After touch typing at the speed of thought for decades, I found it tough learning to write all over again, one finger letter at a time, in my first iPhone, but I’m fluent today. My right index finger is sending you these words now, and probably developing early onset arthritis as a result, but I am also fairly fluent with with my left thumb when situations compel me to work one-handed. The reduced speed of this data entry ritual no longer impedes my flow. 

And since WordPress is an app on my phone, and my AT&T 4E connection never fails me, even when the cable modem internet connection is out,  today I can update my site leagues faster than when I was chained to a desk and wires and HTML and Fetch and static files—20 years ago, before some of you were born. 

I wanted to launch a redesign on this 20th anniversary—in the old days I redesigned this site four or five times a year, whenever I had a new idea or learned a new skill—but with a ten year old daughter and four businesses to at least pretend to run (businesses that only exist because I started this website 20 years ago today and because my partners started theirs), a redesign by 31 May 2015 wasn’t possible. 

So I’ll settle for the perfectly timed, gratitude-inducing, reflection-prompting failure of my cable modem on this of all days. That’s my redesign for the day: a workflow redesign. 

Boy, is my finger tired. Too tired to type the names of all the amazing and wonderful people I’ve worked with over the past 20 years. (Just because a personal site is personal doesn’t mean it could have happened without the help and support and love of all you good people.)

When I started this site I wrote in the royal “we” and cultivated an ironic distance from my material and my gentle readers, but today this is just me with all my warts and shame and tenderness—and you. Not gentle readers. People. Friends. 

I launched this site twenty years ago (a year before the Wayback Machine, at least two years before Google) and it was one of the only places you could read and learn about web design. I launched at a tilde address (kids, ask your parents), and did not think to register zeldman.com until 1996, because nobody had ever done anything that crazy. 

On the day I launched my pseudonymous domain I already had thousands of readers, had somehow coaxed over a million visitors to stop by, and had the Hit Counter to prove it. (If you remember the 1970s, you weren’t there, but if you remember the early web, you were.) Today, because I want people to see these words, I’ll repost them on Medium. Because folks don’t bookmark and return to personal sites as they once did. And they don’t follow their favorite personal sites via RSS, as they once did. Today it’s about big networks.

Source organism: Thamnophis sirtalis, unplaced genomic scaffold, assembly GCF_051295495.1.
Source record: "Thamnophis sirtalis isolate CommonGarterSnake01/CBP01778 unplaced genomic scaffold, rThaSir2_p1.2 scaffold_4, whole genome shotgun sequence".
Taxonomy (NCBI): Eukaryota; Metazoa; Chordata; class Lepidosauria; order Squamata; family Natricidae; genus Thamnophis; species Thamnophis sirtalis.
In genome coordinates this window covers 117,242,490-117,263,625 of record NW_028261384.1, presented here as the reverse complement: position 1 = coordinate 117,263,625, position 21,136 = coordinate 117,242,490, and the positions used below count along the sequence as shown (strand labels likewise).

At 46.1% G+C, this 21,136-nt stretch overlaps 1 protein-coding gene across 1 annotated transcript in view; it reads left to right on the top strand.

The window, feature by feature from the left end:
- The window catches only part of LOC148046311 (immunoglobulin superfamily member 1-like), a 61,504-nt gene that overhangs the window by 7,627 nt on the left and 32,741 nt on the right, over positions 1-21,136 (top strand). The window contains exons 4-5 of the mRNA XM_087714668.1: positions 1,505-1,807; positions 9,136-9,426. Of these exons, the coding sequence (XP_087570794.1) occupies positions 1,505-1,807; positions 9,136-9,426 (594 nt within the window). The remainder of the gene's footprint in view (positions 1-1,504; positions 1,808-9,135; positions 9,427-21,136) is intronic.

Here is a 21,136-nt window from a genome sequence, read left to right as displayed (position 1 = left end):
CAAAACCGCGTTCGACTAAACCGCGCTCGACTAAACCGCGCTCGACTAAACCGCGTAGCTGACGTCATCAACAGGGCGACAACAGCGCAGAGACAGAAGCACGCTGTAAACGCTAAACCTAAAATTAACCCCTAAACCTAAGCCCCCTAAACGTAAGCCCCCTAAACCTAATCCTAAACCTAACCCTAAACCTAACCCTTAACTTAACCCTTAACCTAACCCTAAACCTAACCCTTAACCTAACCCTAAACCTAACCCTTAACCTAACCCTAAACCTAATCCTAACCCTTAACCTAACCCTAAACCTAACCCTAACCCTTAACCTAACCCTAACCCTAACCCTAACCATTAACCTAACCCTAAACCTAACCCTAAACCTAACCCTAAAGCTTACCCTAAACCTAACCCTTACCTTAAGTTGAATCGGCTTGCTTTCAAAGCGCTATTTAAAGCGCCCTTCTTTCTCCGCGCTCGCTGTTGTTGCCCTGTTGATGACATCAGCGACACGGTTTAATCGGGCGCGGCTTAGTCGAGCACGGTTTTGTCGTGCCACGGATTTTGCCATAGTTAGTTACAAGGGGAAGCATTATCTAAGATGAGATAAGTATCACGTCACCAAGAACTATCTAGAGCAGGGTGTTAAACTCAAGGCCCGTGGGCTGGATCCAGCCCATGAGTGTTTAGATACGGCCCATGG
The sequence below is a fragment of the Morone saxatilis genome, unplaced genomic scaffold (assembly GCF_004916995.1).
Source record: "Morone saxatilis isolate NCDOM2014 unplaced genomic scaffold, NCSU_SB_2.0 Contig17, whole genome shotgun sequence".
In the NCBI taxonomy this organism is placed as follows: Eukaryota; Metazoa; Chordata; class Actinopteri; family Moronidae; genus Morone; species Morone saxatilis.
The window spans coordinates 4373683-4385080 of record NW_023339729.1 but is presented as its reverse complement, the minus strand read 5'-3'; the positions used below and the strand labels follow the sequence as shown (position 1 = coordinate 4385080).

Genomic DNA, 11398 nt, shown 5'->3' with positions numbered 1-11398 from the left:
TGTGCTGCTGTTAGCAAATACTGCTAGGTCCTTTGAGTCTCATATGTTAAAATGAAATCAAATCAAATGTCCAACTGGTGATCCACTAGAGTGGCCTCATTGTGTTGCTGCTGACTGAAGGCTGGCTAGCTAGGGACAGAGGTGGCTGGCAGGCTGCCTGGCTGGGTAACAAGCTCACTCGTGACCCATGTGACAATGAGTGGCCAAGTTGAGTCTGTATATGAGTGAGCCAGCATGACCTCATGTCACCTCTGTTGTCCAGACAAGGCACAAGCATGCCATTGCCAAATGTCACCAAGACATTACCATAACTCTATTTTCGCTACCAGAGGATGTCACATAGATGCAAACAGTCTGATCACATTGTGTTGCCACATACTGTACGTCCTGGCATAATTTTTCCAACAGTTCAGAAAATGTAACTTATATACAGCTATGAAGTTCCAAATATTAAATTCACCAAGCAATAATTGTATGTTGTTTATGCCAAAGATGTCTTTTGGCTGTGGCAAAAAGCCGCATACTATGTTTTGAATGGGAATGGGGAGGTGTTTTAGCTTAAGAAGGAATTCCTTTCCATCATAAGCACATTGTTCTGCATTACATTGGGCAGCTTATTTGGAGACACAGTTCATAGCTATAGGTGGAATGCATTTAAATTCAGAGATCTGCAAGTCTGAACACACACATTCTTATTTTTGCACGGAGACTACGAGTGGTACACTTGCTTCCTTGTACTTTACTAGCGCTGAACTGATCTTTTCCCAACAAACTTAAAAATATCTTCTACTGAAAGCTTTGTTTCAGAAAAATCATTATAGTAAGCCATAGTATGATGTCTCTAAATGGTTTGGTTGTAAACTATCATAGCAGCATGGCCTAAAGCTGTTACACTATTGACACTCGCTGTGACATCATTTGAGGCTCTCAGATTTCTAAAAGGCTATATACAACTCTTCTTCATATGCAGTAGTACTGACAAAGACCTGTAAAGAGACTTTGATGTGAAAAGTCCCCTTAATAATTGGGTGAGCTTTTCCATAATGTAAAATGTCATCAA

It’s a Sunday. My ten year old is playing on her iPad and the two cats are facing in opposite directions, listening intently to fluctuations in the air conditioning hum. 

I’ve had two love relationships since launching this site. Lost both, but that’s okay. I started this site as a goateed chain smoker in early sobriety (7 June 1993) and continue it as a bearded, yoga practicing, single dad. Ouch. Even I hate how that sounds. (But I love how it feels.) 

I started this site with animated gifs and splash pages while living in a cheap rent stabilized apartment. PageSpinner was my jam. I was in love with HTML and certain that the whole world was about to learn it, ushering in a new era of DIY media, free expression, peace and democracy and human rights worldwide. That part didn’t work out so well, although the kids prefer YouTube to TV, so that’s something. 

My internet failure—I mean the one where an internet connection is supposed to be delivered to my apartment via cable—gets me off the hook for having to create a visual tour of “important” moments from this website over the past 20 years. No desktop, no visual thinking. That’s okay too. Maybe I’ll be able to do it for for this site’s 25th anniversary. That’s the important one, anyway. 


Hand pecked into a small screen for your pleasure. New York, NY, 31 May 2015. The present day content producer etc.

Categories
family glamorous

Look Back in Angora

SATURDAY October 25 will be the 14th anniversary of my mother’s passing. Let’s honor it with this 2006 entry from the vaults of My Glamorous Life.

Read: Hi, Mom!

Categories
family glamorous Health love parenting

Afternoon Pages

SLEPT much of yesterday. Slept till 1 PM today. Whatever this bug is I’ve got, it lets me work and care for my child during the week, then flattens me all weekend. Fortunately my daughter can amuse herself for hours, as I could at her age. I hope she will not be as lonely as I was. Am.

Categories